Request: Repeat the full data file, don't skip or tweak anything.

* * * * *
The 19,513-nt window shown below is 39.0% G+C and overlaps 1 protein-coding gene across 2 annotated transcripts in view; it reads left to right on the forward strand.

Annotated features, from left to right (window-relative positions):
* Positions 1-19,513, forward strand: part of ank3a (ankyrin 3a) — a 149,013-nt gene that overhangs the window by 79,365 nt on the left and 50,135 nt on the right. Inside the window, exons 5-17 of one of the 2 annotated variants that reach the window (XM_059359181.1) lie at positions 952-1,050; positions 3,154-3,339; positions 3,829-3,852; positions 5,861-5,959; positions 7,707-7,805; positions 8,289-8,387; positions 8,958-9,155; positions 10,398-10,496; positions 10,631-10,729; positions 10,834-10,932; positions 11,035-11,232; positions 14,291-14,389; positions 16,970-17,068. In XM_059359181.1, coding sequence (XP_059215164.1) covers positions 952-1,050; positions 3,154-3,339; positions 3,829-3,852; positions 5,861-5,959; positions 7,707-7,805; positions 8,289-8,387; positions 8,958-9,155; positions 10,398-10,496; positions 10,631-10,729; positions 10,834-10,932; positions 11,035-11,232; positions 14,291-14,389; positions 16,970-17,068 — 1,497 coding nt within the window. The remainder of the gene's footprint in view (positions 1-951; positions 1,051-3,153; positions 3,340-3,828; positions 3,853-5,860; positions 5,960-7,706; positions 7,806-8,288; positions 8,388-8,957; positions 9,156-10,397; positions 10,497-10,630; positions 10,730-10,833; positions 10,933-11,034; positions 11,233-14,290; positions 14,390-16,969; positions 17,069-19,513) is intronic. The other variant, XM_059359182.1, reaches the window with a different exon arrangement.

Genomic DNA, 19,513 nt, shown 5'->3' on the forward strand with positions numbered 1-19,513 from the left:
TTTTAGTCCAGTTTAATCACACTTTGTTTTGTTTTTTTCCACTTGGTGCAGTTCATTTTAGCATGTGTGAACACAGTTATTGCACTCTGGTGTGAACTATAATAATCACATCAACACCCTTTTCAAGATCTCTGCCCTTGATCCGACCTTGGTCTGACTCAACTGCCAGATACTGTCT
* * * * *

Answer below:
The 19,513-nt window shown below is 39.0% G+C and overlaps 1 protein-coding gene across 2 annotated transcripts in view; it reads left to right on the forward strand.

Annotated features, from left to right (window-relative positions):
* Positions 1-19,513, forward strand: part of ank3a (ankyrin 3a) — a 149,013-nt gene that overhangs the window by 79,365 nt on the left and 50,135 nt on the right. Inside the window, exons 5-17 of one of the 2 annotated variants that reach the window (XM_059359181.1) lie at positions 952-1,050; positions 3,154-3,339; positions 3,829-3,852; positions 5,861-5,959; positions 7,707-7,805; positions 8,289-8,387; positions 8,958-9,155; positions 10,398-10,496; positions 10,631-10,729; positions 10,834-10,932; positions 11,035-11,232; positions 14,291-14,389; positions 16,970-17,068. In XM_059359181.1, coding sequence (XP_059215164.1) covers positions 952-1,050; positions 3,154-3,339; positions 3,829-3,852; positions 5,861-5,959; positions 7,707-7,805; positions 8,289-8,387; positions 8,958-9,155; positions 10,398-10,496; positions 10,631-10,729; positions 10,834-10,932; positions 11,035-11,232; positions 14,291-14,389; positions 16,970-17,068 — 1,497 coding nt within the window. The remainder of the gene's footprint in view (positions 1-951; positions 1,051-3,153; positions 3,340-3,828; positions 3,853-5,860; positions 5,960-7,706; positions 7,806-8,288; positions 8,388-8,957; positions 9,156-10,397; positions 10,497-10,630; positions 10,730-10,833; positions 10,933-11,034; positions 11,233-14,290; positions 14,390-16,969; positions 17,069-19,513) is intronic. The other variant, XM_059359182.1, reaches the window with a different exon arrangement.

Genomic DNA, 19,513 nt, shown 5'->3' on the forward strand with positions numbered 1-19,513 from the left:
TTTTAGTCCAGTTTAATCACACTTTGTTTTGTTTTTTTCCACTTGGTGCAGTTCATTTTAGCATGTGTGAACACAGTTATTGCACTCTGGTGTGAACTATAATAATCACATCAACACCCTTTTCAAGATCTCTGCCCTTGATCCGACCTTGGTCTGACTCAACTGCCAGATACTGTCT